|From:||Lenny Siegel <firstname.lastname@example.org>|
|Date:||9 Jun 2005 07:46:43 -0000|
|Subject:||[CPEO-MEF] Feinstein questions EPA on perchlorate reference dose|
Senator Feinstein Raises Questions about EPA's Process to Establish
Perchlorate Reference Dose|
Press Release Office of Senator Dianne Feinstein June 8, 2005
Washington, DC - U.S. Senator Dianne Feinstein (D-Calif.) today asked Environmental Protection Agency Administrator Stephen Johnson a series of questions about the process the agency used to establish the reference dose for perchlorate ingestion.
In January 2005, the National Academy of Sciences recommended a reference dose for perchlorate exposure (the amount that is believed to be safe to consume per individual at a given body weight per day). In February 2005, EPA issued a reference dose, without any comment from the general public or the scientific community.
Following is Senator Feinstein's letter to Administrator Johnson:
"I am writing you regarding the process that led the EPA to adopt the perchlorate reference dose (RfD) that was recommended by the National Academy of Science in the report on the 'Health Implications of Perchlorate Ingestion' released in January 2005.
Concerns have been raised in a recently published article in the journal Environmental Health Perspectives titled 'The NAS Perchlorate Review: Questions Remain about the Perchlorate RfD' and in an article by the RiversidePress-Enterprise regarding how the results of a perchlorate study on human subjects were interpreted and whether the uncertainties in the data from that study were appropriately treated. This study, known as the Greer study, became in part the basis for the RfD that the NAS ultimately recommended in their report.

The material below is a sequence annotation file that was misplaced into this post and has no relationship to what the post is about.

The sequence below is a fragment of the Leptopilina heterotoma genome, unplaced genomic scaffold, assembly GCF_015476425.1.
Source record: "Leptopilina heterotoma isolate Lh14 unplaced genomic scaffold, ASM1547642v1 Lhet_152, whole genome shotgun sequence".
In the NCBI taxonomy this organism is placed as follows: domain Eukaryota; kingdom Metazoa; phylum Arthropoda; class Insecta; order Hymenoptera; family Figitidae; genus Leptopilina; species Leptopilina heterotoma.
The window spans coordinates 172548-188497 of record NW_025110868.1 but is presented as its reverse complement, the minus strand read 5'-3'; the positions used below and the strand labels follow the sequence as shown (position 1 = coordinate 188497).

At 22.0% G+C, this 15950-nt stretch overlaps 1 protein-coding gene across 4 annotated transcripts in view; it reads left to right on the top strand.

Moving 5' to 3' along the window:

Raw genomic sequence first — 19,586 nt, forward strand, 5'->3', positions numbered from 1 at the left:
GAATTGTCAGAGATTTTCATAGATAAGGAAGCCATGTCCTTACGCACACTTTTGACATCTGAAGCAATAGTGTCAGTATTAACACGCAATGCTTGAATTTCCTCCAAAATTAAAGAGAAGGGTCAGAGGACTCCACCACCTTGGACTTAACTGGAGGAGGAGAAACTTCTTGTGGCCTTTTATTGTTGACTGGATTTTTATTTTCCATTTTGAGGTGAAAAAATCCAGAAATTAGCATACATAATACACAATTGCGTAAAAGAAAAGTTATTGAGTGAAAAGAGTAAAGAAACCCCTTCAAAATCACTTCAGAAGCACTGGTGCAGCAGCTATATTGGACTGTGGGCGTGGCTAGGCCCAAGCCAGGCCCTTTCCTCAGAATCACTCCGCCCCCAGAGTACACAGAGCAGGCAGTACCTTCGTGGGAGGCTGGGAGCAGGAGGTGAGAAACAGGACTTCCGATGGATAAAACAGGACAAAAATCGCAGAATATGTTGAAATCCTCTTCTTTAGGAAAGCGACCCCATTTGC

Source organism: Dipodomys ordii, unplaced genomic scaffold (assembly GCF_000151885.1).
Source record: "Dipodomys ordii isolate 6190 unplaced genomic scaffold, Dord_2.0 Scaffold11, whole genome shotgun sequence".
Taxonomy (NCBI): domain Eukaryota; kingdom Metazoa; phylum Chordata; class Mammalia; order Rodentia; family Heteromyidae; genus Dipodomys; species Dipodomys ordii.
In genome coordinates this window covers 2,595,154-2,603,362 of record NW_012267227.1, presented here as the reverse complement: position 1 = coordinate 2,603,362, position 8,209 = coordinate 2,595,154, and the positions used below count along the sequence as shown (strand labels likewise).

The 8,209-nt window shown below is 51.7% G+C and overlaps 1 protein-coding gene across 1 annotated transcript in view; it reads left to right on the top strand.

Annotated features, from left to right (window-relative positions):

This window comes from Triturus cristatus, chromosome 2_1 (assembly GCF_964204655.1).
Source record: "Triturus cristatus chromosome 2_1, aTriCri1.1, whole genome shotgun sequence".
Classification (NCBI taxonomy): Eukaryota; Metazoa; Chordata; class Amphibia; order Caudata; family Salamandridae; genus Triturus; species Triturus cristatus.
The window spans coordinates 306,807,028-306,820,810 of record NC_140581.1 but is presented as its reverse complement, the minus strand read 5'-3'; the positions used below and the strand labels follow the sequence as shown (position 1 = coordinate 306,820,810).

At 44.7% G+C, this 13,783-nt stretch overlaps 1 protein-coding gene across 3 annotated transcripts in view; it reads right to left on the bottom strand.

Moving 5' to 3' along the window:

In February 2005 the EPA announced that it was adopting the NAS recommended RfD. This value was adopted and placed on the EPA's Integrated Risk Information System (IRIS) database rather quickly with no further public review.
I am always delighted when a government agency moves quickly, however I have a few questions regarding how the process to establish the reference dose proceeded:
* How did the EPA come to the decision to endorse the NAS-derived RfD?
* How did the EPA determine that this level would protect public health with a reasonable margin of safety?
* Why did the EPA decide not to allow for public comment on this decision?
• Will the EPA be re-evaluating this reference dose in light of the concerns regarding the Greer perchlorate study?
As you may know, in California over 350 water sources have been contaminated by perchlorate. Perchlorate has been found in the drinking water sources of at least 34 states and it has been found in lettuce, dairy milk and even women's breast milk.
With such widespread contamination in my state and across the country, I have serious concerns over the health and well-being of the most vulnerable among the population - infants, toddlers, pregnant women and their unborn children, and those with compromised immune systems. This is a national problem that requires federal leadership.
While I believe the EPA should move forward as soon as practicable to establish a national drinking water standard for perchlorate that provides guidance to states that are faced with perchlorate contamination in their water supplies, my hope is that the EPA will do so with a reference dose that appropriately characterizes the risk of perchlorate for the most vulnerable.
I appreciate your immediate attention to this issue and look forward to your response."
For the original press release, see http://www.feinstein.senate.gov/05releases/r-perchlorate0608.htm
-- Lenny Siegel Director, Center for Public Environmental Oversight c/o PSC, 278-A Hope St., Mountain View, CA 94041 Voice: 650/961-8918 or 650/969-1545 Fax: 650/961-8918 http://www.cpeo.org
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